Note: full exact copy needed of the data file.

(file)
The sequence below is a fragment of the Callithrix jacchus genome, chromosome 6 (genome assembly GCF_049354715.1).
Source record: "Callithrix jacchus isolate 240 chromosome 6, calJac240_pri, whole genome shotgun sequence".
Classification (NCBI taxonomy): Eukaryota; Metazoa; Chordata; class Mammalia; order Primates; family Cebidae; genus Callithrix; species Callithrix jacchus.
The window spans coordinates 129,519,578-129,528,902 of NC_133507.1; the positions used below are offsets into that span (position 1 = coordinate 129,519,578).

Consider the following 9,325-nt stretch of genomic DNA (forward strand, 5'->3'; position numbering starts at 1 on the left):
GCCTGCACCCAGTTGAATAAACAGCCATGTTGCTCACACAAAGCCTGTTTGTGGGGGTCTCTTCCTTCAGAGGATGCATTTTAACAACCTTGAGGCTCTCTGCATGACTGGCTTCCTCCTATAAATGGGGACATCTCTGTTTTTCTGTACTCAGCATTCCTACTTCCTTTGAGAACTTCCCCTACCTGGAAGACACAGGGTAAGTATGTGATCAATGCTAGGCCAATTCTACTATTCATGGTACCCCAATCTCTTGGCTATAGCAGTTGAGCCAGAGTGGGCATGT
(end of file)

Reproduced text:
The sequence below is a fragment of the Callithrix jacchus genome, chromosome 6 (genome assembly GCF_049354715.1).
Source record: "Callithrix jacchus isolate 240 chromosome 6, calJac240_pri, whole genome shotgun sequence".
Classification (NCBI taxonomy): Eukaryota; Metazoa; Chordata; class Mammalia; order Primates; family Cebidae; genus Callithrix; species Callithrix jacchus.
The window spans coordinates 129,519,578-129,528,902 of NC_133507.1; the positions used below are offsets into that span (position 1 = coordinate 129,519,578).

Consider the following 9,325-nt stretch of genomic DNA (forward strand, 5'->3'; position numbering starts at 1 on the left):
GCCTGCACCCAGTTGAATAAACAGCCATGTTGCTCACACAAAGCCTGTTTGTGGGGGTCTCTTCCTTCAGAGGATGCATTTTAACAACCTTGAGGCTCTCTGCATGACTGGCTTCCTCCTATAAATGGGGACATCTCTGTTTTTCTGTACTCAGCATTCCTACTTCCTTTGAGAACTTCCCCTACCTGGAAGACACAGGGTAAGTATGTGATCAATGCTAGGCCAATTCTACTATTCATGGTACCCCAATCTCTTGGCTATAGCAGTTGAGCCAGAGTGGGCATGT